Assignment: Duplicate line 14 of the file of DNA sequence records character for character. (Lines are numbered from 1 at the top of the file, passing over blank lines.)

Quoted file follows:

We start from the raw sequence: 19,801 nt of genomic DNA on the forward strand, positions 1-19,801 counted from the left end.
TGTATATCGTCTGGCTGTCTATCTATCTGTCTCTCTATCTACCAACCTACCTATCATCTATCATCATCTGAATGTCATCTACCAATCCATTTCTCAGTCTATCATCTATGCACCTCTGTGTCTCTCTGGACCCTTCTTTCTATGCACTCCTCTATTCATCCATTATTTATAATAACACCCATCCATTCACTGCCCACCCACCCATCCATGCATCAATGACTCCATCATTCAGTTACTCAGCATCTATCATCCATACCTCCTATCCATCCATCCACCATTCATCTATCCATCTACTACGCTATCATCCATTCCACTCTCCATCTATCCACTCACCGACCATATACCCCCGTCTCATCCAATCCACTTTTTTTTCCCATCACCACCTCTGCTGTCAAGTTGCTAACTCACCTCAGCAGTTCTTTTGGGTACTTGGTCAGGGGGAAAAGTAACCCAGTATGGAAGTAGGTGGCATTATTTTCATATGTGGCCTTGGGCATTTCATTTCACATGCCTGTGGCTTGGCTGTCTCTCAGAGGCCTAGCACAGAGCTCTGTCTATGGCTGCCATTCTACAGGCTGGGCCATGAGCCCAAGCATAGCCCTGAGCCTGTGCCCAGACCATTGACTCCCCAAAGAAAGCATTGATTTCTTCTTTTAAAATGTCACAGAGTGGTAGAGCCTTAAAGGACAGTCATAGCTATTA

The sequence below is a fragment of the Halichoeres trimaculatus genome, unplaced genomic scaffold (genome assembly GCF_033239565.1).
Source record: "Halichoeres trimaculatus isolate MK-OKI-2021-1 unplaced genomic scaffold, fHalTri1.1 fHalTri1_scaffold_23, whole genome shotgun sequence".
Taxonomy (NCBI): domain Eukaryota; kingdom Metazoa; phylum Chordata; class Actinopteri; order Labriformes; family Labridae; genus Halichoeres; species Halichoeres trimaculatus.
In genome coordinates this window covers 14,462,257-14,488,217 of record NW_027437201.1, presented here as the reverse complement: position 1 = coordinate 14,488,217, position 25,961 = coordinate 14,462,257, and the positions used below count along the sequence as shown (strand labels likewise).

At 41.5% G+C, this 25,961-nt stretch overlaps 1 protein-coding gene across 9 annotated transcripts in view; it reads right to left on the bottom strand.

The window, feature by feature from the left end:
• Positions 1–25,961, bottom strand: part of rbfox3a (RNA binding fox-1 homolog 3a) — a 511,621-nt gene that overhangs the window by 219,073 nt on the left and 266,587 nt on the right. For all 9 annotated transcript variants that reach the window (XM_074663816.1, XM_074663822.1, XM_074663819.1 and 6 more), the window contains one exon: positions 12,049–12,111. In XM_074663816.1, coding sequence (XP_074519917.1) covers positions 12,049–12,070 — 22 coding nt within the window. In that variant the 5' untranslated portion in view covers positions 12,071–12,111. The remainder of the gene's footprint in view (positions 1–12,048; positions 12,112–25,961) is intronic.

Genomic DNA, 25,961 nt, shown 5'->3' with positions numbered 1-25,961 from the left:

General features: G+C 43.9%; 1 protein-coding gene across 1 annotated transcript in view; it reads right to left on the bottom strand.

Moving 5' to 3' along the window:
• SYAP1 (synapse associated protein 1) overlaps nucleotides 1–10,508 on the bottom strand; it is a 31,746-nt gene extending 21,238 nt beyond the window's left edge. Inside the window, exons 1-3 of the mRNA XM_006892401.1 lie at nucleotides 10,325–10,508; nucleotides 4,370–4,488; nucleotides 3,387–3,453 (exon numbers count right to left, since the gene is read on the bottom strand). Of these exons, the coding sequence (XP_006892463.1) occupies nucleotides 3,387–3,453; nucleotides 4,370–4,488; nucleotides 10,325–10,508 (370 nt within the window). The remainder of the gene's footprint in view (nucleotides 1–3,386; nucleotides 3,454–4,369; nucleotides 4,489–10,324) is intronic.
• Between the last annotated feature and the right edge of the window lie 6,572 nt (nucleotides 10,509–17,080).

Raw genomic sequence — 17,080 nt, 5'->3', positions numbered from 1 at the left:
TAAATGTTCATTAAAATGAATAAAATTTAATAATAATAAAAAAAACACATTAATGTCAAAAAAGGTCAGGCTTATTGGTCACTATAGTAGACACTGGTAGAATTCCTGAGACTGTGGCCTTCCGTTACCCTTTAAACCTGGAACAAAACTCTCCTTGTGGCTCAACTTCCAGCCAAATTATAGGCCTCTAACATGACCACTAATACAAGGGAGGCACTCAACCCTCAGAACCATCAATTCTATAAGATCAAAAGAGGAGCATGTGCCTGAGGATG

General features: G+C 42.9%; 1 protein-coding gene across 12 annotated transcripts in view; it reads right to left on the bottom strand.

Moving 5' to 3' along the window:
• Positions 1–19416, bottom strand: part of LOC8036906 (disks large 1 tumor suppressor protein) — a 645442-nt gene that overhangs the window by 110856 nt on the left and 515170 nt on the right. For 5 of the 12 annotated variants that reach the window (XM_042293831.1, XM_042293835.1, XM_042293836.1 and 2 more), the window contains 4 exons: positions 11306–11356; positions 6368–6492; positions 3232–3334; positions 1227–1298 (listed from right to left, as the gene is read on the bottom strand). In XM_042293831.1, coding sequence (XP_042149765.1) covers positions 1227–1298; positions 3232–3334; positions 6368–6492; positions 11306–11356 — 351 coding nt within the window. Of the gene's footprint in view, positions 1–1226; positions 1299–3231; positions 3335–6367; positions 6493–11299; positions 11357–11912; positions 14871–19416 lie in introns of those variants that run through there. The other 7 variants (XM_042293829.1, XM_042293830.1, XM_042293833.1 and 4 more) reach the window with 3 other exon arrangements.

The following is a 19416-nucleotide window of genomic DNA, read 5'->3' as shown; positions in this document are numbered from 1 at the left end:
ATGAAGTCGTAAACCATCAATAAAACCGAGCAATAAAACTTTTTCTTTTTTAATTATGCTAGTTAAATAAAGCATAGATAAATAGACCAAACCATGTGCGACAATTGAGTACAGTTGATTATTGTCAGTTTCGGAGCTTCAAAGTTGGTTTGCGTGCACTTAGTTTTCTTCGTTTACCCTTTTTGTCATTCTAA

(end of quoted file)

• Between the last annotated feature and the right edge of the window lie 6,572 nt (nucleotides 10,509–17,080).